Burgernomics: The Big Mac Index

image via Say It Ain't So, Joe

Yes, there’s endless news of the economy’s continuing slide into oblivion. But there’s another reason to be pessimistic: have you seen the price of a Big Mac?

A Big Mac is a Big Mac wherever you go. Same sesame seed bun, same special sauce, same double beef patties. It’s a truly global consumer product comprised of the same tradeable goods and non-tradeable services worldwide. It should, in theory, cost roughly the same anywhere in the world.  Swap your dollars for the local currency, and the four dollars that got you a Big Mac in Des Moines should still buy you a burger in Kuala Lumpur, give or take a few Malaysian ringgits.

In fact we don’t have burger parity. Buy a Big Mac with Ukrainian hryvnias and you’ll pay less than two dollars; spend some Norwegian kroner and it will set you back more than eight dollars.

The Big Mac Index, compiled annually by The Economist, is designed to test the theory of burger-buying parity. It demonstrates the purchasing power of consumers around the globe by converting the world’s currencies to a hamburger standard. The fair-value benchmark– the point where there is purchasing parity between the nations– is the exchange rate that has every consumer world-wide paying the same price for a Big Mac. If you’re paying more than the benchmark price for a Big Mac, it tells you that you live in a country with an overvalued currency.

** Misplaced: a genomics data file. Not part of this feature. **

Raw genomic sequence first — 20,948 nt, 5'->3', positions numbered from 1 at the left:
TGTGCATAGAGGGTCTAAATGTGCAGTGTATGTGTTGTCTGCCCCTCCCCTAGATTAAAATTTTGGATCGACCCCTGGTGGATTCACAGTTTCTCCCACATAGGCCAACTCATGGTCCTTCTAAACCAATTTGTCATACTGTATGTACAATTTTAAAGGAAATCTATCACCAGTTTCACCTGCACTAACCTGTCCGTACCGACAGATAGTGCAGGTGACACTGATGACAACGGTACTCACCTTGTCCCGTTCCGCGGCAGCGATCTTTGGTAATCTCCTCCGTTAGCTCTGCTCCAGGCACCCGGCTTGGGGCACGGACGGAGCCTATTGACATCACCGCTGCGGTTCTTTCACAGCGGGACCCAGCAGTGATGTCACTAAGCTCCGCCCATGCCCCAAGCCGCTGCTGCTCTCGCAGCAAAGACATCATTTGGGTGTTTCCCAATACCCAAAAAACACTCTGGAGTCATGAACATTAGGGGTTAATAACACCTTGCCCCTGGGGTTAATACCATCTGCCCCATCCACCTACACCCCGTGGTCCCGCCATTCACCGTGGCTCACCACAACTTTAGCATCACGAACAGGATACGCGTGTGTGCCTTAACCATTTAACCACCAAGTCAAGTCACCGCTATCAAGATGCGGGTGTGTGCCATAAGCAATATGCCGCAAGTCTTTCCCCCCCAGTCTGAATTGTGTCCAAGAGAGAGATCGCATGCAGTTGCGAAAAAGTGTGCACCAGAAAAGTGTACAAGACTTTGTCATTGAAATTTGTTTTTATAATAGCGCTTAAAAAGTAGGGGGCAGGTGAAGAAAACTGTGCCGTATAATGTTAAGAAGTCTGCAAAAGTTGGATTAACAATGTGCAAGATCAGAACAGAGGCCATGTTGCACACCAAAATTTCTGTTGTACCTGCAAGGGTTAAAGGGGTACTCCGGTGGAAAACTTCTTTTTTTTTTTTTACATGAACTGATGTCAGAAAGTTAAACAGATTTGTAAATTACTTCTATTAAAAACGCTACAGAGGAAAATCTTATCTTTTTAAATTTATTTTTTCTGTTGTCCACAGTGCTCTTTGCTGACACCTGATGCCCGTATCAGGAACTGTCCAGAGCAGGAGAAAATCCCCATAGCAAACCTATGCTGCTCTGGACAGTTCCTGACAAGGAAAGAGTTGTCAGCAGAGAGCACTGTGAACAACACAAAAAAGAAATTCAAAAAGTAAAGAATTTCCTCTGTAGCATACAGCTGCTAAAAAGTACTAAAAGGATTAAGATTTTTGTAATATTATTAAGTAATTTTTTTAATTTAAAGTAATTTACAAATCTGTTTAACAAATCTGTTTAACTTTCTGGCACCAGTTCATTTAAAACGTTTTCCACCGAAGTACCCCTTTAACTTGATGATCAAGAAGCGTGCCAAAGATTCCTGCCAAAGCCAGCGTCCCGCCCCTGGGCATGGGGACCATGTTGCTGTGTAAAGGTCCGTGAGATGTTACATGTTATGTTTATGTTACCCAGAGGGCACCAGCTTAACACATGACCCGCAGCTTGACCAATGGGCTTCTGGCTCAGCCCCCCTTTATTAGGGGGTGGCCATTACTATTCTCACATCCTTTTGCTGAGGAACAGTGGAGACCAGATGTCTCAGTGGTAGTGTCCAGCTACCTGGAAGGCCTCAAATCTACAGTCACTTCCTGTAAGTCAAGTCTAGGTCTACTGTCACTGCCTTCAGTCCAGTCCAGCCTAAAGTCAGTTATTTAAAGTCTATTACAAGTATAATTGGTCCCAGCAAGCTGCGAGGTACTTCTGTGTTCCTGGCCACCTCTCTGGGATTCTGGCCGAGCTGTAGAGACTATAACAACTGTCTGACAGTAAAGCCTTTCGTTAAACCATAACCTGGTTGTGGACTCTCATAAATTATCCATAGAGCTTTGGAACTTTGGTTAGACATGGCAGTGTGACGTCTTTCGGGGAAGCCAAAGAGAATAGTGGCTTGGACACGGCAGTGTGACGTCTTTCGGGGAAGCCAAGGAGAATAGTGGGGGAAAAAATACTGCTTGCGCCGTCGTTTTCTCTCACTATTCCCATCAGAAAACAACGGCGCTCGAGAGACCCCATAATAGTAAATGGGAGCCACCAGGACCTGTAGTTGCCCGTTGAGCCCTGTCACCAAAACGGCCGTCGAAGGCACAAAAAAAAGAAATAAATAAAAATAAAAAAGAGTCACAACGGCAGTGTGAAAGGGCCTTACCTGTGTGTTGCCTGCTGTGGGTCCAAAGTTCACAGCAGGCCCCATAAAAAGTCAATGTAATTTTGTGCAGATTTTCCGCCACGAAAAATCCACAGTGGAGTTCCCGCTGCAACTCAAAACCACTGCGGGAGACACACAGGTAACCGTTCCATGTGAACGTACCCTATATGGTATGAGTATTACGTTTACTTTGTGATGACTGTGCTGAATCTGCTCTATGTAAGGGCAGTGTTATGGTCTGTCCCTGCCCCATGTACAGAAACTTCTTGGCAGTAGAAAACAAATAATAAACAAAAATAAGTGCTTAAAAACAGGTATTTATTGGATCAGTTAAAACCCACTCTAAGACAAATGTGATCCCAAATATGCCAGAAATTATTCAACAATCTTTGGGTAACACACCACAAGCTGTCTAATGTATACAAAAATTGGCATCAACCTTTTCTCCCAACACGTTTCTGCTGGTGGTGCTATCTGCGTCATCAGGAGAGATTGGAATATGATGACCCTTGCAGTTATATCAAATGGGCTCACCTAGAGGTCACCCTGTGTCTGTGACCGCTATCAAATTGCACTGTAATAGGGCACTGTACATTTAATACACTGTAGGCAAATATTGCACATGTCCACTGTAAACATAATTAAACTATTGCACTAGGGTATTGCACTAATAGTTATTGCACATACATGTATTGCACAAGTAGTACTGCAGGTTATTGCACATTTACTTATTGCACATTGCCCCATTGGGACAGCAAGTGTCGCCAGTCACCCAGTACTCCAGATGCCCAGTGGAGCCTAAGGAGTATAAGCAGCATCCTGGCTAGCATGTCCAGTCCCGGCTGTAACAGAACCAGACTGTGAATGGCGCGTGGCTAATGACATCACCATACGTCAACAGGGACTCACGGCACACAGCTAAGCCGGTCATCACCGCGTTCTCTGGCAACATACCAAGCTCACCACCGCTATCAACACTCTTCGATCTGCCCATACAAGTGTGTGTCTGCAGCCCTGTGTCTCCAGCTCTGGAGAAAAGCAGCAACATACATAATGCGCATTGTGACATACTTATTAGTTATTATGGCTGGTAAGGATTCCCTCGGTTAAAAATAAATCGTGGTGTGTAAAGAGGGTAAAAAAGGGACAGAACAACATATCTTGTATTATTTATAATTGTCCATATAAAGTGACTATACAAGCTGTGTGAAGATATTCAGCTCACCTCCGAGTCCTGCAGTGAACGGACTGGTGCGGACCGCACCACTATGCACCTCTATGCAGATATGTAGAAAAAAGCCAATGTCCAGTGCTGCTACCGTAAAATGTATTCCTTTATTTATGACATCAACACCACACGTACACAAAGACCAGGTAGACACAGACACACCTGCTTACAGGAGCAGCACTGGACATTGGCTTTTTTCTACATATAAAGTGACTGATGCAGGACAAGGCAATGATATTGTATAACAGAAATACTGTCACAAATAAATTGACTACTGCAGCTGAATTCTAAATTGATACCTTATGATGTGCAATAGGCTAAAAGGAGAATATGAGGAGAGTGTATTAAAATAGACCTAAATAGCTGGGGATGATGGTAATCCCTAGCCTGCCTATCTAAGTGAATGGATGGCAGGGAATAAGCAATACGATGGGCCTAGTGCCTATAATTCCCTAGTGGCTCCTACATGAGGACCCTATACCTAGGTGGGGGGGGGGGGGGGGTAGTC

The burger barometer .
The ‘raw’ index is adjusted for GDP per person as a more meaningful guide to currency under- and overvaluation. The closer the adjusted index gets to zero, the closer a country comes to burger parity. The larger the difference, the more expensive it is, in real buying power, to purchase a Big Mac; a smaller number tells you the burger is a  bargain.

A look at the chart, below, and it’s clear that you pay a premium for special sauce in Latin America; the Brazilian real is the world’s most overvalued currency, with the Colombian and Argentinian pesos not far behind. The British pound is running almost even with the dollar, while the overvaluation of the euro zone seems to hint at the currency struggles of Greece, Italy, Portugal and Spain. And for all our griping about the devalued Chinese yuan, when it comes to burgers, China’s currency is surprisingly close to its fair value against the dollar.

The Big Mac Index is undeniably simplistic. But it does make exchange rate theory a bit more digestible.


 

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